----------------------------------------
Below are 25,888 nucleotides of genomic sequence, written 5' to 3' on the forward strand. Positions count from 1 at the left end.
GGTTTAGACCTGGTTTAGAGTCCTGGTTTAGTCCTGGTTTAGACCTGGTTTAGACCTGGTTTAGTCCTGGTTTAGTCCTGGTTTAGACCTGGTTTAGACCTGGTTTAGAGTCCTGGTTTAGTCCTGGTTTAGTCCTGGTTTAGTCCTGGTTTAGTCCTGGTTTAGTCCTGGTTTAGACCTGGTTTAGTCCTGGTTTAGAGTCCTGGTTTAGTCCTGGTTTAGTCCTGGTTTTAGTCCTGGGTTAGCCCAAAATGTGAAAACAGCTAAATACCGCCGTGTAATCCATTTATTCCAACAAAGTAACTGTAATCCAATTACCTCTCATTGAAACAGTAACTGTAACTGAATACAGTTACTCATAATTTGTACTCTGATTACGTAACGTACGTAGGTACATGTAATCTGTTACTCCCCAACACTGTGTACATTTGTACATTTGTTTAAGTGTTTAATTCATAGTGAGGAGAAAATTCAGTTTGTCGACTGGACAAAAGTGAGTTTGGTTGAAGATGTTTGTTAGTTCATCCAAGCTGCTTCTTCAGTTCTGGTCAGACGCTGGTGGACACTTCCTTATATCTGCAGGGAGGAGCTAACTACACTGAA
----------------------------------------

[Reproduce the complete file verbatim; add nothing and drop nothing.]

Below are 25,888 nucleotides of genomic sequence, written 5' to 3' on the forward strand. Positions count from 1 at the left end.
GGTTTAGACCTGGTTTAGAGTCCTGGTTTAGTCCTGGTTTAGACCTGGTTTAGACCTGGTTTAGTCCTGGTTTAGTCCTGGTTTAGACCTGGTTTAGACCTGGTTTAGAGTCCTGGTTTAGTCCTGGTTTAGTCCTGGTTTAGTCCTGGTTTAGTCCTGGTTTAGTCCTGGTTTAGACCTGGTTTAGTCCTGGTTTAGAGTCCTGGTTTAGTCCTGGTTTAGTCCTGGTTTTAGTCCTGGGTTAGCCCAAAATGTGAAAACAGCTAAATACCGCCGTGTAATCCATTTATTCCAACAAAGTAACTGTAATCCAATTACCTCTCATTGAAACAGTAACTGTAACTGAATACAGTTACTCATAATTTGTACTCTGATTACGTAACGTACGTAGGTACATGTAATCTGTTACTCCCCAACACTGTGTACATTTGTACATTTGTTTAAGTGTTTAATTCATAGTGAGGAGAAAATTCAGTTTGTCGACTGGACAAAAGTGAGTTTGGTTGAAGATGTTTGTTAGTTCATCCAAGCTGCTTCTTCAGTTCTGGTCAGACGCTGGTGGACACTTCCTTATATCTGCAGGGAGGAGCTAACTACACTGAA